Why Doesn’t “Veterans Day” Have an Apostrophe?

Learn the difference between adjectives and possessives.

Mignon Fogarty
3-minute read
Episode #249

This week in the United States we celebrate Veterans Day, a holiday to remember the end of World War I in 1918, but the name of the holiday brings up a common question: Do we need an apostrophe in the word “Veterans”?

The short answer is no, because the U.S. government gave the holiday its official name, and they chose to write it without the apostrophe, but in today’s episode, we’ll explore why it’s grammatically correct with or without an apostrophe.

Since many people are confused, you’ve probably seen "Veterans Day" written three ways:

  •  The right way: Veterans Day

  •  Another potentially right way: Veterans’ Day

  •  The wrong way: Veteran’s Day

Avoid the Singular Possessive

Let’s address the wrong way first. If you put the apostrophe before the final “s” in “Veterans,” you’re making the singular word “Veteran” possessive. You’re saying it is the day of a single veteran or a day to celebrate a single veteran, and that’s clearly wrong. It’s a day for all veterans.

There are many phrases like “Veterans Day” where this issue comes up. You often see things like “writer's strike,” “homeowner's association” and “farmer's market” written with the apostrophe before the final “s” in the first word, and it’s wrong. All these phrases refer to groups--writers, homeowners, and farmers--they are not describing the strike, association, or market of a single person.

Some style guides, such as the Guardian Style Guide, do, however, remind us to use the singular form for phrases such as “writer’s cramp” and “collector’s item.” It’s the cramp of one writer and the item of one collector. When in doubt, check a good dictionary; it will often give you the correct spelling of such phrases.

An Apostrophe Makes a Plural Possessive

But it gets trickier with the remaining two choices. If you put an apostrophe at the end of the word “Veterans,” you’re making the plural possessive. You’re saying it is the day of the Veterans--the day that belongs to the Veterans--and that’s true, at least at some level.

Further, the possessive case is also called the genitive case, and its use isn’t limited strictly to possession in the “I own this car” kind of way. It can be used to show other kinds of relationships. For example, if I say “George is Juan’s brother,” “Juan’s” has an apostrophe “s” a the end, but I’m not implying that Juan owns George. Using “Veterans’” with an apostrophe at the end is certainly a legitimate way to describe Veterans Day.

No Apostrophe Makes “Veterans” an Adjective

If you don’t put an apostrophe at the end of “Veterans,” you’re using the word as an adjective that modifies “Day.” Just as “tree” tells you what kind of farm I’m talking about in the phrase “tree farm,” and “golf” tells you what kind of club I’m talking about in the phrase “golf club,” “Veterans” tells you what kind of day I’m talking about in the phrase “Veterans Day.” It’s also a legitimate way to describe the holiday. Nouns used as adjectives like this are sometimes called attributives.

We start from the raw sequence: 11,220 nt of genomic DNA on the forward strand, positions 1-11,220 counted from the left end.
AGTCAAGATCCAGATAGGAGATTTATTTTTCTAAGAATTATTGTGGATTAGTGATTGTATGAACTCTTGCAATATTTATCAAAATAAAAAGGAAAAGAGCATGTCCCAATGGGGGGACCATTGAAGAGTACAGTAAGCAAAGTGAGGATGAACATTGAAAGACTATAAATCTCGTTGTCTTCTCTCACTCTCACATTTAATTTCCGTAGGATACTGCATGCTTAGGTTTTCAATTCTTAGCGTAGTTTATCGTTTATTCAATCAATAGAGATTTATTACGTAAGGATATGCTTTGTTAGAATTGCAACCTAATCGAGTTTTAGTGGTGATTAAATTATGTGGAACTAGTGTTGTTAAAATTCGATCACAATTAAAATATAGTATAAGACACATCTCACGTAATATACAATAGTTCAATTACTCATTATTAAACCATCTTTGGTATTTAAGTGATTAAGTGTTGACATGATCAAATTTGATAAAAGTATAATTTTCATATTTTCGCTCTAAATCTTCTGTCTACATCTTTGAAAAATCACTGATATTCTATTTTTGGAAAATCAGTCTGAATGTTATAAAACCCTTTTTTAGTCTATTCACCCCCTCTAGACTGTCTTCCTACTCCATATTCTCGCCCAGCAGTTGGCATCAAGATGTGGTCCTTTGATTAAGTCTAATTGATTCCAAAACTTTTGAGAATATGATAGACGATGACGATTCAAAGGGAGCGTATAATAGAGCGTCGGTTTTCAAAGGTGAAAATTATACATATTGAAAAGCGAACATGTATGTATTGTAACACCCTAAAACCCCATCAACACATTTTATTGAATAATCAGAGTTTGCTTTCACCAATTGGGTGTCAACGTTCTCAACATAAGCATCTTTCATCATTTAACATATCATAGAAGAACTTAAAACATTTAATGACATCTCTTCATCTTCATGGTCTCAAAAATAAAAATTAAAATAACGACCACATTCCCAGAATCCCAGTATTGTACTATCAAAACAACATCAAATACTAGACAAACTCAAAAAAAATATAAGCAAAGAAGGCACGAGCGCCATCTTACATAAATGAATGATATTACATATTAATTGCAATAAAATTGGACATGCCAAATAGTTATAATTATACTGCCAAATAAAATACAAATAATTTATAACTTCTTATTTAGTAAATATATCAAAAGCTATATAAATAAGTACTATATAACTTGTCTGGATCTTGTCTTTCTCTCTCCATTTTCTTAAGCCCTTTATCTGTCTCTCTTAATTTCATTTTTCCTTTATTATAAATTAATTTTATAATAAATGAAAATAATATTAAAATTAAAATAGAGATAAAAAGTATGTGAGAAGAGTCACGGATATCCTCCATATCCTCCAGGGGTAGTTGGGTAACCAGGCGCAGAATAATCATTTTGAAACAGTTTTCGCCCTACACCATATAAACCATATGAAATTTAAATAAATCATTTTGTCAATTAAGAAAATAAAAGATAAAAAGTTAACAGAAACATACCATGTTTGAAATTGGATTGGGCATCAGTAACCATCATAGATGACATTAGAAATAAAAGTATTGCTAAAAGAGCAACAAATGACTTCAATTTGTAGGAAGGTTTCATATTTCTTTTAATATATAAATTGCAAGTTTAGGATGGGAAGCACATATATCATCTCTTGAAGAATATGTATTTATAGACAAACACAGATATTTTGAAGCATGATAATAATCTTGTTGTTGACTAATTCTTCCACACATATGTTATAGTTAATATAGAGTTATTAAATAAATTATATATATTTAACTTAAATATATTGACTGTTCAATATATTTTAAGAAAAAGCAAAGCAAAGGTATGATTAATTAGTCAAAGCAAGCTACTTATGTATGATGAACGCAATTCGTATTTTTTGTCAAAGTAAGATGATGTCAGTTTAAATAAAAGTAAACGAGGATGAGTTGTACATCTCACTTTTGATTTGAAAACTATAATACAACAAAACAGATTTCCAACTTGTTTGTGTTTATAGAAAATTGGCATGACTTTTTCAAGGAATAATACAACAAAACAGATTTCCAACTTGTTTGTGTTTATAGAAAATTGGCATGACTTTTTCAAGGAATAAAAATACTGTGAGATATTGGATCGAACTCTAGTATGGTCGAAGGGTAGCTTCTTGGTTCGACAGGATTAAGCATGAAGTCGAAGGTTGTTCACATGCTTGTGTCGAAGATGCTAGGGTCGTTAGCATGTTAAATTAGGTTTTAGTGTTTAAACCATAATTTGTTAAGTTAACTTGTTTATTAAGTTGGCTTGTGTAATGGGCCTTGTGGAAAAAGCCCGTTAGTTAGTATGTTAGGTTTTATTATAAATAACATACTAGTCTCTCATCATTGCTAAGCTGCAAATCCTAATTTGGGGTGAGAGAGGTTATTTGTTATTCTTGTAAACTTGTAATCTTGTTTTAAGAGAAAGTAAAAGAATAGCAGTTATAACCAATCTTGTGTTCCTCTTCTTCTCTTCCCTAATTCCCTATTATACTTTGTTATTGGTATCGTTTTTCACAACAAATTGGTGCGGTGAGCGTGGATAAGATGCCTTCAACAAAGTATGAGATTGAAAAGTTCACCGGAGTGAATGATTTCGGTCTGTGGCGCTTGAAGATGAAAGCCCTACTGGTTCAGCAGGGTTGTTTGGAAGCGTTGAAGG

I can’t find the reference, but I remember reading somewhere that it’s becoming more common for people to drop the apostrophe and choose the adjective form.

People Will Argue About Apostrophes

I should note that there are credible people who firmly believe an apostrophe is required on phrases such as “Veterans Day” and “farmers market.” It can be a contentious topic, and ultimately it’s a style choice. You may have to defend your choice no matter which one you make.

Deciding Whether You Want a Possessive or an Adjective

The key question I ask myself when deciding whether to use an apostrophe is to consider whether I’m truly talking about possession. If I am, I need an apostrophe. If I’m not, I use the adjective.

Capitalizing Holiday Names

Finally, “Veterans Day” is capitalized because it is the name of a holiday which makes it a proper noun. We capitalize the names of all official holidays in English.


“Apostrophes” Guardian Style Guide http://www.guardian.co.uk/styleguide/a (accessed November 10, 2010)
“Genitive Case” The Chicago Manual of Style Online http://www.chicagomanualofstyle.org/16/ch05/ch05_sec019.html?para= (accessed November 10, 2010)
“Possessives and Attributives” The Chicago Manual of Style Online http://www.chicagomanualofstyle.org/CMS_FAQ/PossessivesandAttributives/PossessivesandAttributives16.html (accessed November 9, 2010)
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Painted Flag Art  image,  Stuart Seeger at Flickr. CC BY 2.0

About the Author

Mignon Fogarty

Mignon Fogarty is the founder of Quick and Dirty Tips and the author of seven books on language, including the New York Times bestseller "Grammar Girl's Quick and Dirty Tips for Better Writing." She is an inductee in the Podcasting Hall of Fame, and the show is a five-time winner of Best Education Podcast in the Podcast Awards. She has appeared as a guest expert on the Oprah Winfrey Show and the Today Show.

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